“You up for shopping tomorrow?  I hate shopping,” I answer for him. “Maybe Emily won’t mind.”  I sigh and set out what is left for me to wear before plopping down on the bed and absently petting my companion.  “I think I’ve officially lost it, Hop.  I’m talking to you more than human beings.  Maybe a job is a good thing.  It wasn’t like school was challenging.”  With a sigh, I pad over at my own reminder and participate in a few required online posts.  I had thought school was my answer – the direction I needed in life – but the longer I’m in class, the less certain I am.  I’m a little over a year from finishing what I started, but then…I have absolutely no idea.  I turn back for an opinion from the peanut gallery, and realize I must be losing it if I’m looking for life advice from a bird.

The next morning, I awake to the most god-awful alarm in the world.  Hopper has brought friends and they’re all croaking at me.

“Where is your snooze button?” I mutter, throwing a pillow, and this time it actually is a pillow, in their general direction.  I’m grateful, and not for the first time, that my roommates are probably sleeping together because it means I have free access to the upstairs bathroom.  I manage to get ready in an amazingly short amount of time, and by the time I have coffee and am at work, I can’t quite stop the utter shock to find Vera and Emily waiting for me.  Emily is half asleep in the back seat, but Vera is nervously standing by the front door.

“Thank you for coming, Rigan,” she says, letting me in to her side of the building.  It’s a dual set up, and surprisingly modern.  The two suites are separated by a hall, but each side has their own entrance. 

“Why are you letting me in?” I ask around a yawn.

“Well…” she glances back, makes sure no one is around and then leans in to whisper.  “It might be my fault Suzie left.”

This is news.  All the time I’ve known Vera, she’s been a model of respectability, and she’s clearly a great mother.  I honestly can’t fathom why anyone would quit because of her, and my brain isn’t running on enough coffee yet to formulate a question.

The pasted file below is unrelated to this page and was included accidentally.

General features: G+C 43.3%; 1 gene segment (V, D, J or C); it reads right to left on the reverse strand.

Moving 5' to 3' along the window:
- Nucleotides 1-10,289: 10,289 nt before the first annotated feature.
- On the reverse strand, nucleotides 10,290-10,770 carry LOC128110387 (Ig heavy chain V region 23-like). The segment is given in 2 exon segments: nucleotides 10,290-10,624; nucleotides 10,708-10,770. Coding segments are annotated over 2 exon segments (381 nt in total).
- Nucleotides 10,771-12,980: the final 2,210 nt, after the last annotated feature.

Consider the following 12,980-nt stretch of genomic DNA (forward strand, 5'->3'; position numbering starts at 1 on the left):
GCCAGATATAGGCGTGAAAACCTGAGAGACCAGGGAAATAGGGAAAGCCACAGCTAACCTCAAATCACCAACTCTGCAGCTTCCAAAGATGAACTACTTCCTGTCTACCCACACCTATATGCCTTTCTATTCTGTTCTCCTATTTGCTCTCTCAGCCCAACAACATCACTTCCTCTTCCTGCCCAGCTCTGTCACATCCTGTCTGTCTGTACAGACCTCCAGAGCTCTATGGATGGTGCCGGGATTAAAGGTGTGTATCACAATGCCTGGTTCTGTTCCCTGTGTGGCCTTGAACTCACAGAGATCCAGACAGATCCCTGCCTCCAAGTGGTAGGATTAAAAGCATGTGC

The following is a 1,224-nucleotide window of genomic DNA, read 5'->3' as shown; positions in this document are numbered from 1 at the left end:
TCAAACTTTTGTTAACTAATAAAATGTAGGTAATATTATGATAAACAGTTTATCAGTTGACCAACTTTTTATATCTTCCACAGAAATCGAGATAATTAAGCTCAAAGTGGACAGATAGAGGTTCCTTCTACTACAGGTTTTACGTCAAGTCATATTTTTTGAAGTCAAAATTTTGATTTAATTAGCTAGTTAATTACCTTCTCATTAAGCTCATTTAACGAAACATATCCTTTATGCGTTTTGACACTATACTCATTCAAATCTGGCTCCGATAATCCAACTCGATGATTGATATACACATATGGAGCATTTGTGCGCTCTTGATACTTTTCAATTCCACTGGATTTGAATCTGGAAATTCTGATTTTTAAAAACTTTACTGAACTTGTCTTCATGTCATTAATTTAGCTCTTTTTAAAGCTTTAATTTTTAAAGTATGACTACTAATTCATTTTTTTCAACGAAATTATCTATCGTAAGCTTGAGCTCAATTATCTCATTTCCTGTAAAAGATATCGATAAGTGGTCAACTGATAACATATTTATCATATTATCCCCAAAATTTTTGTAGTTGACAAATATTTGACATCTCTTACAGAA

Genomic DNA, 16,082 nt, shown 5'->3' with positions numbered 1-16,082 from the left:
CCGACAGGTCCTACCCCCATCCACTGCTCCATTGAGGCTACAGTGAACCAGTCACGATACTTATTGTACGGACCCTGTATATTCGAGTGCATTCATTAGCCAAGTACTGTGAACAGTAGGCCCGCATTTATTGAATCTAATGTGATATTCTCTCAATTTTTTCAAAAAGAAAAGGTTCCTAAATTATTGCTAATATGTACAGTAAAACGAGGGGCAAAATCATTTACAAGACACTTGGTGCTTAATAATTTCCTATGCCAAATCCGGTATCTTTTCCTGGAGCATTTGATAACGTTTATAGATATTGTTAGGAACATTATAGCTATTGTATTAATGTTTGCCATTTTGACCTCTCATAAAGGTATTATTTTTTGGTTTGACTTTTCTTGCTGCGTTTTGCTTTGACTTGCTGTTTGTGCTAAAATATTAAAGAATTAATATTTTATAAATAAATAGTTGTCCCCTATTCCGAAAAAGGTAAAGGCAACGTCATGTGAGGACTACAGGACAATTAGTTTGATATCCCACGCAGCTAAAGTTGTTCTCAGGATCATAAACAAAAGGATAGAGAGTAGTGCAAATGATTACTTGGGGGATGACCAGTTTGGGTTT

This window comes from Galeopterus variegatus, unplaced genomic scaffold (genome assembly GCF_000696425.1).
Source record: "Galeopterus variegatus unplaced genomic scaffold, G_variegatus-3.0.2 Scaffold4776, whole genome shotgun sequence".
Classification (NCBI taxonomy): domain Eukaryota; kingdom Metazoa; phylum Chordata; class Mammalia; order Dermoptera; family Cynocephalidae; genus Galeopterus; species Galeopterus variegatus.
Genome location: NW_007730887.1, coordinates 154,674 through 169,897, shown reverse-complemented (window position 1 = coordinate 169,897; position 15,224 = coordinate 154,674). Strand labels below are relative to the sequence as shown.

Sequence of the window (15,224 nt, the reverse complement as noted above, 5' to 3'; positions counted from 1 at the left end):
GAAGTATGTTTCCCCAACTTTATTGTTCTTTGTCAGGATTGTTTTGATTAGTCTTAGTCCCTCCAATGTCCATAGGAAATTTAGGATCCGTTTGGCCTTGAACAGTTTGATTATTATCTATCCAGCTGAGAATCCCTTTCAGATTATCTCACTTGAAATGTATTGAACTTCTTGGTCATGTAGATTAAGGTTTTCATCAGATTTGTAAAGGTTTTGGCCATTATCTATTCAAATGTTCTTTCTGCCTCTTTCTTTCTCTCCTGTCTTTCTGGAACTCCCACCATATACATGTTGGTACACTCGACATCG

“Well, thanks,” I say at last.  She is obviously relieved that I won’t be asking uncomfortable questions, and she gets me back to the office I left behind.  She knocks, and the door is opened by none other than the Olympia-mom I’ve met picking up Emily.

“Heather?  This is Rigan.”

“Rigan?  I’ve heard so much about you.  Come on in.”

I pause, slow bits of my brain turning on at odd moments.  “Can I say hi to Em first?”

Both women are a little surprised, but as mothers, neither thinks to stop me either.  “Of course,” says Vera.

“Mind if I walk with you?” asks Heather.

They surround me as we walk, and I can’t decide if I feel protected or trapped.  Emily perks up when she sees me.

“Where’s Hopper?” she asks right off the bat.

I glance around, rather surprised that my usual shadow is missing.  “No idea, he was my alarm clock this morning, maybe he decided to sleep in after all that.”

She giggles and makes a grab for her habitat box.  “Mom and I finished it last night, what do you think?”

“I think it looks great,” I say honestly.  “But where’s the fox?”

She digs around in her bag before pulling out her toy fox.  “Here.  I didn’t want her getting lost before class.”

“Smart move,” I say.  It occurs to me that I’m probably on the clock now, and I should stop talking.  “I expect to hear all about it this afternoon,” I tell her.

She nods, and her eyes widen as she realizes the audience we have.  “I will,” she promises solemnly, and we both know what is going unspoken.  We’ll share our days at the bench outside the cemetery with our Starbucks.  I grin at her.

“Good luck, Em.”  I turn back and smile at Vera.  “I’ll be seeing you,” I say conversationally, and I let Heather lead me back to where it all began.